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49 of 65 people found the following review helpful By cookieman108 on January 23, 2006
Format: DVD
I've since come to accept Hollywood's re-cycling tendencies, whether it's schlepping out remake after stinking remake, or turning any halfway decent 1970s television series in to a big budget flops no one wants to see. I've consigned myself to the notion that originality really isn't a viable commodity in tinsletown, and hasn't been for a while. Despite this understanding, I still find myself resentful when someone takes an extremely solid past production, dissembles it, forgets how to put it back together, slaps a `hip', MTV spin on it, ultimately turning it into a barely watchable, incoherent exercise of ineptitude as was done with The Fog (2005), a remake of a John Carpenter film release some 25 years earlier. This new version, written by Cooper Layne (The Core), and directed by Rupert Wainwright (Stigmata), stars Tom Welling ("Smallville"), Maggie Grace ("Lost"), and Selma Blair (Storytelling, Legally Blonde, Hellboy). Also appearing is DeRay Davis (Barbershop, Scary Movie 4), Kenneth Welsh (The Day After Tomorrow, The Exorcism of Emily Rose), Adrian Hough (In the Land of Women), Sara Botsford (Tremors 4: The Legend Begins), and Rade Serbedzija (The Saint, Mission: Impossible II), whom I best remember as the character Boris 'The Blade', from the film Snatch (2000).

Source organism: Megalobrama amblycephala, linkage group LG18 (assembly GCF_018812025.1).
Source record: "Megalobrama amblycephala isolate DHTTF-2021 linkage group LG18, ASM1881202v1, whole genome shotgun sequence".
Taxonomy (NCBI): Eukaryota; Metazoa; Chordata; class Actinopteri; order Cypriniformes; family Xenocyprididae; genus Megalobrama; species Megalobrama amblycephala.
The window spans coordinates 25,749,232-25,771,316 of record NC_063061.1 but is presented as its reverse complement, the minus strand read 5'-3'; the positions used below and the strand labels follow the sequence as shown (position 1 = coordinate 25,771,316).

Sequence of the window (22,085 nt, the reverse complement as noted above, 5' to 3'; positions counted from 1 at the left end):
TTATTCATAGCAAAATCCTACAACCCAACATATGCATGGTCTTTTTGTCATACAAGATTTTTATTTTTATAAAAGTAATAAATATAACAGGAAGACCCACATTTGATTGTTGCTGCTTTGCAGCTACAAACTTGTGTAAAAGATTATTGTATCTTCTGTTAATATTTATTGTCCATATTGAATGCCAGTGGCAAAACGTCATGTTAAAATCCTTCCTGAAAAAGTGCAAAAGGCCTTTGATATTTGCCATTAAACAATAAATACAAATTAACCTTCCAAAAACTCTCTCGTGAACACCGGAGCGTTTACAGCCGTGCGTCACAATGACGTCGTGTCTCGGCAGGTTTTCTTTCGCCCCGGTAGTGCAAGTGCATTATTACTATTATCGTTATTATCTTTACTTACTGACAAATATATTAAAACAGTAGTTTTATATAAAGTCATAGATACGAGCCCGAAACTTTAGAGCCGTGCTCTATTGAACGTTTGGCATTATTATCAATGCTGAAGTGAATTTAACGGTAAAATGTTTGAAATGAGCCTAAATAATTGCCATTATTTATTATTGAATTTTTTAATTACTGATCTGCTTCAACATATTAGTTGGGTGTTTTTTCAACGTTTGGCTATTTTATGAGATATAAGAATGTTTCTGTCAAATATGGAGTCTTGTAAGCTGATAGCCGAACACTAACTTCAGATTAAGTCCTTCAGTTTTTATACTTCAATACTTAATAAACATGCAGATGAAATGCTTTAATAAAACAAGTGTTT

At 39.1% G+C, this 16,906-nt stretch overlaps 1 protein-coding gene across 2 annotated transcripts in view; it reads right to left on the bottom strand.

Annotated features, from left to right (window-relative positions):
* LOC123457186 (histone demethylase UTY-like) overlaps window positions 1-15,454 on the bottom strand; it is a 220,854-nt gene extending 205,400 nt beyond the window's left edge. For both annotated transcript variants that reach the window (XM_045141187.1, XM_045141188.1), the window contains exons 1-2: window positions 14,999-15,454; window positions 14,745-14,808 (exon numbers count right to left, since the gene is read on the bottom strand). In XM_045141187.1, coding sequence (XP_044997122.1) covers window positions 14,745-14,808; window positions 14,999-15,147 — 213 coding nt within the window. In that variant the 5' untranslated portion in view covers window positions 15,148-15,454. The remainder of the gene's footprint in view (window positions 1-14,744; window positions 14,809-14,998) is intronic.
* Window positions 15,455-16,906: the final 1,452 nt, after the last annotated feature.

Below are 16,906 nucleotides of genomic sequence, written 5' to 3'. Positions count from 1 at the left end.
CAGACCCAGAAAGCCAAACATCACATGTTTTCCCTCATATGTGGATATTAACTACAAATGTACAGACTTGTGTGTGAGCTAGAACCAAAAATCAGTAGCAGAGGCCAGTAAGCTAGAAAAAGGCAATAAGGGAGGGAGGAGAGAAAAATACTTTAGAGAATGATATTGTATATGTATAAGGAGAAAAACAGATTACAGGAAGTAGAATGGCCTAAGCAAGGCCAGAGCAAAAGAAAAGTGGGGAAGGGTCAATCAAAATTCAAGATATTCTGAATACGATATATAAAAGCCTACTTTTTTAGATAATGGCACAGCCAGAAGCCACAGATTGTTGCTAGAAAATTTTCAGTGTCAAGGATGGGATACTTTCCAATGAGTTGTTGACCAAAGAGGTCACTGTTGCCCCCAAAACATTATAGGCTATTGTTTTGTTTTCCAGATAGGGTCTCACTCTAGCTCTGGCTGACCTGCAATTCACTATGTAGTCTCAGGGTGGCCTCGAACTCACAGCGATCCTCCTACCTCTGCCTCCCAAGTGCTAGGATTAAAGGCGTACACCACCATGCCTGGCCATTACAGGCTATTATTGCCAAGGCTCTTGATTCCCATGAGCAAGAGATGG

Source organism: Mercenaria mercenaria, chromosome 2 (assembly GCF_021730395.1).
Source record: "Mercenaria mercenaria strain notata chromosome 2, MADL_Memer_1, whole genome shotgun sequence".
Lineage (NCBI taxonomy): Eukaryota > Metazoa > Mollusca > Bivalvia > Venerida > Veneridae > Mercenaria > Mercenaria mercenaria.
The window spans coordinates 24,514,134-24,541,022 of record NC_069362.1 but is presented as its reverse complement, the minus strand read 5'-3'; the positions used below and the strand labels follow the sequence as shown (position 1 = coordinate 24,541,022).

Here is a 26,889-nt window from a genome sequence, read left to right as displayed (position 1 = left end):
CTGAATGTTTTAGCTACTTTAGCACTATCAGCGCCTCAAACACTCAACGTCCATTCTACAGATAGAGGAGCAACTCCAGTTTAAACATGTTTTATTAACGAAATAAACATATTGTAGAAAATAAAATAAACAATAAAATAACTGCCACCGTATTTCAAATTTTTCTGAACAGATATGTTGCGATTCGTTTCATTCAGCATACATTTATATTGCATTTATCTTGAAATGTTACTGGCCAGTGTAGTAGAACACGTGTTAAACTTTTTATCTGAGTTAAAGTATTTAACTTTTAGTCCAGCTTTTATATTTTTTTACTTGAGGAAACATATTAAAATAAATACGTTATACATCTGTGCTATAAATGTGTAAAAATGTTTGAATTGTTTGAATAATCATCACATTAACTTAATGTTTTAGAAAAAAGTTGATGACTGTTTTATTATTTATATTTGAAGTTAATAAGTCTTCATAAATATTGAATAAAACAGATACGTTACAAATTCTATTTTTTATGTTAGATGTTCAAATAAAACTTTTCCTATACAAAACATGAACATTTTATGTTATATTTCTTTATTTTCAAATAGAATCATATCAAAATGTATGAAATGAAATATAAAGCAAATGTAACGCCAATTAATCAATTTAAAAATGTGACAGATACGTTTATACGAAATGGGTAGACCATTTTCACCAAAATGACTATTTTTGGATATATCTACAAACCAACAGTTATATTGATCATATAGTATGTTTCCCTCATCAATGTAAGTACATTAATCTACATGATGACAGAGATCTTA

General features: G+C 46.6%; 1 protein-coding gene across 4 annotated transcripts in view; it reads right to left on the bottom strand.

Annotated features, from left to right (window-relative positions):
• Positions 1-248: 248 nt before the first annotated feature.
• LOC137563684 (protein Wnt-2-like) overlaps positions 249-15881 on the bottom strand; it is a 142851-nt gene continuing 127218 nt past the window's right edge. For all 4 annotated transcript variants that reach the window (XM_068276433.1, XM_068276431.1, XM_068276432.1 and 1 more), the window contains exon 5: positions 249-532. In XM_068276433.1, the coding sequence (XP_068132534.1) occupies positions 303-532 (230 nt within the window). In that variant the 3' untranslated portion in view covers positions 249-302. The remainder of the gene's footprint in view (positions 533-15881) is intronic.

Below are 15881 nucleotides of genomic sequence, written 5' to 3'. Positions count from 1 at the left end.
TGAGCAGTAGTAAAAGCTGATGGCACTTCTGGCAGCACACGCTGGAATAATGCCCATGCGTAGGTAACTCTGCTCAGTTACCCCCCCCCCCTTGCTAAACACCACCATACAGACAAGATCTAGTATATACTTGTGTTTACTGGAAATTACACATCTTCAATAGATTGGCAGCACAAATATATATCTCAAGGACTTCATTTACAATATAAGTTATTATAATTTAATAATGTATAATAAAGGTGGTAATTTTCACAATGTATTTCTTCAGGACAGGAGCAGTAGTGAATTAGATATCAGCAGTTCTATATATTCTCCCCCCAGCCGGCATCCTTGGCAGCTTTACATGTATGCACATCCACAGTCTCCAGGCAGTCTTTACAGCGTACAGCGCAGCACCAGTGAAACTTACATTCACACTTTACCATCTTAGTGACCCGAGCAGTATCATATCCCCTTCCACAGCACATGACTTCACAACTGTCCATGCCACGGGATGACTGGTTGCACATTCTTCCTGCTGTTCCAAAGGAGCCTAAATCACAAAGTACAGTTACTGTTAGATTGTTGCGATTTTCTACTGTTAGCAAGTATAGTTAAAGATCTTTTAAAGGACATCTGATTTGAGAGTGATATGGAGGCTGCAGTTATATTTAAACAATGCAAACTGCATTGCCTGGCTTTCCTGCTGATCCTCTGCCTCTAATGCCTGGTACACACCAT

As the movie opens we're on an old timey sailing ship (a clipper), and a fire breaks out, as an lamp full of oil is dropped. Amongst the flaming mayhem, four men escape via a rowboat, but not all make it to shore...fast forward to the present (I'm pretty sure it's the present, given the lousy rock music) and we meet various inhabitants of Antonio Island, which, by the way, is gearing up for some sort of founder's day celebration.
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The Fog (Widescreen Unrated Edition)